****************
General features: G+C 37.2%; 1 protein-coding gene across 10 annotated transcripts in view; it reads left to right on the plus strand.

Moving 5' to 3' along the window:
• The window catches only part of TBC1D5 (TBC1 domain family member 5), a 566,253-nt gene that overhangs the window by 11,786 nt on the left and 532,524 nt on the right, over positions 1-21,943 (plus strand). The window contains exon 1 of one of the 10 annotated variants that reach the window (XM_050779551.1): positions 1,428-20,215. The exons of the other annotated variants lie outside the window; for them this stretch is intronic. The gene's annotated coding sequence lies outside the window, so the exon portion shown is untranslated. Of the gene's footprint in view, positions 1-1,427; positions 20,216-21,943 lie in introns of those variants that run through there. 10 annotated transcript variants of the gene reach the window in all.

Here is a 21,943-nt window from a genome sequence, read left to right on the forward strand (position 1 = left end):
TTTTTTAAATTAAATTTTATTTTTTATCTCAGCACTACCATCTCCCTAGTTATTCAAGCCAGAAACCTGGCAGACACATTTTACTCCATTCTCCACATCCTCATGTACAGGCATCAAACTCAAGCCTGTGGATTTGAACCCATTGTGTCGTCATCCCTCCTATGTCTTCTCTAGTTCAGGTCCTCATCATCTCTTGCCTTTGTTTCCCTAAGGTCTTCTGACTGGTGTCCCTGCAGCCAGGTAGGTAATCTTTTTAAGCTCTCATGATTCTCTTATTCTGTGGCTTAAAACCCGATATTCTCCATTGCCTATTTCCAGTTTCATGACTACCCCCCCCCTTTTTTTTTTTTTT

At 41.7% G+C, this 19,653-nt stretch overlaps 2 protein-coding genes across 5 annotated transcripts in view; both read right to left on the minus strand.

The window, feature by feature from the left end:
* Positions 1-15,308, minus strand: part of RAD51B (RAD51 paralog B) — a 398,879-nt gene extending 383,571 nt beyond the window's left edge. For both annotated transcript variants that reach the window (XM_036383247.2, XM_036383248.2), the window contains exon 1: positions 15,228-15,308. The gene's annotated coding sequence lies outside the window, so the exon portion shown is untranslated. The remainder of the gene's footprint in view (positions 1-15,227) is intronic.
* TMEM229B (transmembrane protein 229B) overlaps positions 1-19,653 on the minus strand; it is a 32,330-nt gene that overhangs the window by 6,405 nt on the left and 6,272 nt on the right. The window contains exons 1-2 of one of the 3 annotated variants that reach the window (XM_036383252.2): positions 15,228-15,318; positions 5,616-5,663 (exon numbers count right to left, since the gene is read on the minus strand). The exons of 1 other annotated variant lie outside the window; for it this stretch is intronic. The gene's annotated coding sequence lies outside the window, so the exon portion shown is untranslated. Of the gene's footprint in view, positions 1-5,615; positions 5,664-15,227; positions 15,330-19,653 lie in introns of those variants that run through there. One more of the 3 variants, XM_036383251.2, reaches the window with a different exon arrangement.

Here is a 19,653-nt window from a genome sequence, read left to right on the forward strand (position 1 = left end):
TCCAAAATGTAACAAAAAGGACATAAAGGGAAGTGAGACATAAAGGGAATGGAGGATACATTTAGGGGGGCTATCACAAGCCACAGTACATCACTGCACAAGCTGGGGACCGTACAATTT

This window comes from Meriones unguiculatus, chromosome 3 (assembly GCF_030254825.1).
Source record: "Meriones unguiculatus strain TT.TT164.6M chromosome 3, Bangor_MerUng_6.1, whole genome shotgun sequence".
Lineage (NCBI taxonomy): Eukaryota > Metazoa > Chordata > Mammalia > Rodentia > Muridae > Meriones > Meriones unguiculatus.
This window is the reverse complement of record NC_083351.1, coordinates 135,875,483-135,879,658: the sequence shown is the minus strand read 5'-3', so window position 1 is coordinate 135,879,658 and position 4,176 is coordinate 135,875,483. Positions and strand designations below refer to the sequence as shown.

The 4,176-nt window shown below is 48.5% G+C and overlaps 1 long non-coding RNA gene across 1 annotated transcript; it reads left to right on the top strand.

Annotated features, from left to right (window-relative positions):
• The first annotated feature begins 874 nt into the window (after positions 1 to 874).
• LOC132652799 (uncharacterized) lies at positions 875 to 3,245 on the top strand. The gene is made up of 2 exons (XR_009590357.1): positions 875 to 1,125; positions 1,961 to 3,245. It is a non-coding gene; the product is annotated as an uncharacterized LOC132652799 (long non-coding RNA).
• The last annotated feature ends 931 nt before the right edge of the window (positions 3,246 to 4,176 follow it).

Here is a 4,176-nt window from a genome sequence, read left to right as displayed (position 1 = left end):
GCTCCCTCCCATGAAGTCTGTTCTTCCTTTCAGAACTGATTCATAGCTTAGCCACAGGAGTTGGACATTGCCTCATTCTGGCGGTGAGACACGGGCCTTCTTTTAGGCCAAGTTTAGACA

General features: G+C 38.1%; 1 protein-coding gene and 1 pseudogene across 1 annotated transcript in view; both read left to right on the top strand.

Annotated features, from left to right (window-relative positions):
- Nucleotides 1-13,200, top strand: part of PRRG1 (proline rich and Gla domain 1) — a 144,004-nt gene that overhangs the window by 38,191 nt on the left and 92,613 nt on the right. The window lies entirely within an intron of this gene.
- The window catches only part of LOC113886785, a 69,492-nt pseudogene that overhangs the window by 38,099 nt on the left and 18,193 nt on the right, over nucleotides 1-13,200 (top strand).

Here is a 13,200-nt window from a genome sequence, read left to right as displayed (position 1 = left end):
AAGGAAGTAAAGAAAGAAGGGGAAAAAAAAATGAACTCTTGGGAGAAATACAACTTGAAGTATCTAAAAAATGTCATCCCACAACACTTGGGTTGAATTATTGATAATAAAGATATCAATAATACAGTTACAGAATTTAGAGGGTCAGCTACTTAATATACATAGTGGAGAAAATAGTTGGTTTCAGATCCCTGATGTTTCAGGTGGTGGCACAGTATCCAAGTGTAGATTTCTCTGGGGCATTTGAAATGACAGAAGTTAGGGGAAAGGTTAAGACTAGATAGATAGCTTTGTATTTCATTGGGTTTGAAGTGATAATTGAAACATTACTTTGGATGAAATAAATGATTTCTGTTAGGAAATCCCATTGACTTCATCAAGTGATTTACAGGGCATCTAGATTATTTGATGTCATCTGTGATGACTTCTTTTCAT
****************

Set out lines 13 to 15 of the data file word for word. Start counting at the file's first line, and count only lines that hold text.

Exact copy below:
Source record: "Meriones unguiculatus strain TT.TT164.6M chromosome 3, Bangor_MerUng_6.1, whole genome shotgun sequence".
Lineage (NCBI taxonomy): Eukaryota > Metazoa > Chordata > Mammalia > Rodentia > Muridae > Meriones > Meriones unguiculatus.
This window is the reverse complement of record NC_083351.1, coordinates 135,875,483-135,879,658: the sequence shown is the minus strand read 5'-3', so window position 1 is coordinate 135,879,658 and position 4,176 is coordinate 135,875,483. Positions and strand designations below refer to the sequence as shown.